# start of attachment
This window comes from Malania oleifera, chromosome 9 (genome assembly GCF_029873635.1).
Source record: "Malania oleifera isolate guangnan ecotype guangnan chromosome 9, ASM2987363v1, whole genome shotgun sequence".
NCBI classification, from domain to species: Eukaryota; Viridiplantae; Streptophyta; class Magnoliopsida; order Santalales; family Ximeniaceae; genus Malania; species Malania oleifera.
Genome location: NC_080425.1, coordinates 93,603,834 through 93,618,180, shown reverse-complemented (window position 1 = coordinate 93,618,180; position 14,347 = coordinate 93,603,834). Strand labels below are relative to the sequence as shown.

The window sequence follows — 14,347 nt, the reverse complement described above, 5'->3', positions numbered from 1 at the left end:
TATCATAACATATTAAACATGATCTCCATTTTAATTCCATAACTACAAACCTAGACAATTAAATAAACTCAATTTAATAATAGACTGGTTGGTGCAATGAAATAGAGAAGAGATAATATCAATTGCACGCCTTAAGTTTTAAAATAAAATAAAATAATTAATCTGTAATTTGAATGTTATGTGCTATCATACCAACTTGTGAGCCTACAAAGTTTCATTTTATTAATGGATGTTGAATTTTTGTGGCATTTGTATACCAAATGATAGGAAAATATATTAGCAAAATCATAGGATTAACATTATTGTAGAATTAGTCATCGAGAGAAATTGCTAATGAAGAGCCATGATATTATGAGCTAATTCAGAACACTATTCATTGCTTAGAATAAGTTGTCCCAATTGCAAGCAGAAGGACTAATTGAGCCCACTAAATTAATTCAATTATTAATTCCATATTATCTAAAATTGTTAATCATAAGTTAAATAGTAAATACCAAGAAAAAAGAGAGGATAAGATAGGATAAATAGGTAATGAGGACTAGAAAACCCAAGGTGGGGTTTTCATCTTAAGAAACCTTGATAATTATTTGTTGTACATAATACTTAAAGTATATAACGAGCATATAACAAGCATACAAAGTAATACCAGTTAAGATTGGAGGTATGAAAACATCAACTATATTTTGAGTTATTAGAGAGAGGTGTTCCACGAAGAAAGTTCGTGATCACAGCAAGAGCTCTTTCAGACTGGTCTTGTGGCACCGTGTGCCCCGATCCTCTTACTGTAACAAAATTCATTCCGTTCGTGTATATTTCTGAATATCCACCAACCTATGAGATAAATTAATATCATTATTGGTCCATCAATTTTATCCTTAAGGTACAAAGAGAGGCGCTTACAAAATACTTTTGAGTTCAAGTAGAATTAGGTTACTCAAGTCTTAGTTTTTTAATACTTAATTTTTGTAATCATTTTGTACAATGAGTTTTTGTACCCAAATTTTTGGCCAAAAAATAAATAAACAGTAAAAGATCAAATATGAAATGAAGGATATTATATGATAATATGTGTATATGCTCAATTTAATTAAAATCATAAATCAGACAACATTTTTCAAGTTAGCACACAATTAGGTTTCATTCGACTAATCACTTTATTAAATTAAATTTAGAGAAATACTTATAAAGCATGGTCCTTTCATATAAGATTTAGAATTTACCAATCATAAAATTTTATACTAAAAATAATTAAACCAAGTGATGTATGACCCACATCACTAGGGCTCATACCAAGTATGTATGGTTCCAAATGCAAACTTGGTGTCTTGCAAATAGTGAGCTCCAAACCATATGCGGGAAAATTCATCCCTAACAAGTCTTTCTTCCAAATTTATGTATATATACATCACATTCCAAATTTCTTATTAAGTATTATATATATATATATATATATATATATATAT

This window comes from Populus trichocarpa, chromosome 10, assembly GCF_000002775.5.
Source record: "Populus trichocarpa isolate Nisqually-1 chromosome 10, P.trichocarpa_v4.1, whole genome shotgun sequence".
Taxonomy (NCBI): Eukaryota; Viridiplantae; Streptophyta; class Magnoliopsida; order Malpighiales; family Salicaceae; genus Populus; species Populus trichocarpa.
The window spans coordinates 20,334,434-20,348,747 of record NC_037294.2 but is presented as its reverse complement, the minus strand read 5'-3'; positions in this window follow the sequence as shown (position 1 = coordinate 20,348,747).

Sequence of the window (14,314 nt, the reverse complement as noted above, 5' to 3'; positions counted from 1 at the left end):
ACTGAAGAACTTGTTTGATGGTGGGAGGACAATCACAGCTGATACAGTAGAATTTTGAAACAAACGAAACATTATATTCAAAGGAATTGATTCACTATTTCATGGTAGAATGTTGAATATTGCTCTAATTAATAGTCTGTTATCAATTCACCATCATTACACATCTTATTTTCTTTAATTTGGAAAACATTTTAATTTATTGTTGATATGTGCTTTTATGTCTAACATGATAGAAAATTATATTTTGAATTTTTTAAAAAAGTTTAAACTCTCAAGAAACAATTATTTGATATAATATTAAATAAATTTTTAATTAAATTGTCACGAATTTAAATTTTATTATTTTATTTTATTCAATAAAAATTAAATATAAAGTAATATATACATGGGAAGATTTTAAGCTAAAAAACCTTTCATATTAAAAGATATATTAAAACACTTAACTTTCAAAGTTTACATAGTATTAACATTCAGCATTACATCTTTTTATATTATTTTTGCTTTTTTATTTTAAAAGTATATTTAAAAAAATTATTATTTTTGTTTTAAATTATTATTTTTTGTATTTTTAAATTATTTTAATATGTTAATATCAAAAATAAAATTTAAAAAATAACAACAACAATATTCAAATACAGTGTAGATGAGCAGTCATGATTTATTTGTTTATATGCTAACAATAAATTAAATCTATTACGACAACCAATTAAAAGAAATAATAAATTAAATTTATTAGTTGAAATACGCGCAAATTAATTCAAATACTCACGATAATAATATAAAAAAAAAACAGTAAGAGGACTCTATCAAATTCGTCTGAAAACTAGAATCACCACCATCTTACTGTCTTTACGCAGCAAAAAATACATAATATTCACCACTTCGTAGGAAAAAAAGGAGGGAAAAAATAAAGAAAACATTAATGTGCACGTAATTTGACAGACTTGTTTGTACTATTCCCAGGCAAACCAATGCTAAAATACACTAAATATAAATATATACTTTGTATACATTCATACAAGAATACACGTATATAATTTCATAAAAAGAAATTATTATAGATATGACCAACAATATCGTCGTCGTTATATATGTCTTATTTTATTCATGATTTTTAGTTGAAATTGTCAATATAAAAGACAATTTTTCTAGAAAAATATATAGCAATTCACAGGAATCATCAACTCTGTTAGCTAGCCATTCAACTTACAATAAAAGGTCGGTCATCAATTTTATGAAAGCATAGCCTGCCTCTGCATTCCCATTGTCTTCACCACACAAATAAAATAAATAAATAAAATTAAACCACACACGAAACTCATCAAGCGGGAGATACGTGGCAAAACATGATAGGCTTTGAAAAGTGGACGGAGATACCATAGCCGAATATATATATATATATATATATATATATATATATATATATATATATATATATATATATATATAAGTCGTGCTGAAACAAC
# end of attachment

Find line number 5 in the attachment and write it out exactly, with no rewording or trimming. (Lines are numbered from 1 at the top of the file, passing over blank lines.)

The window sequence follows — 14,347 nt, the reverse complement described above, 5'->3', positions numbered from 1 at the left end: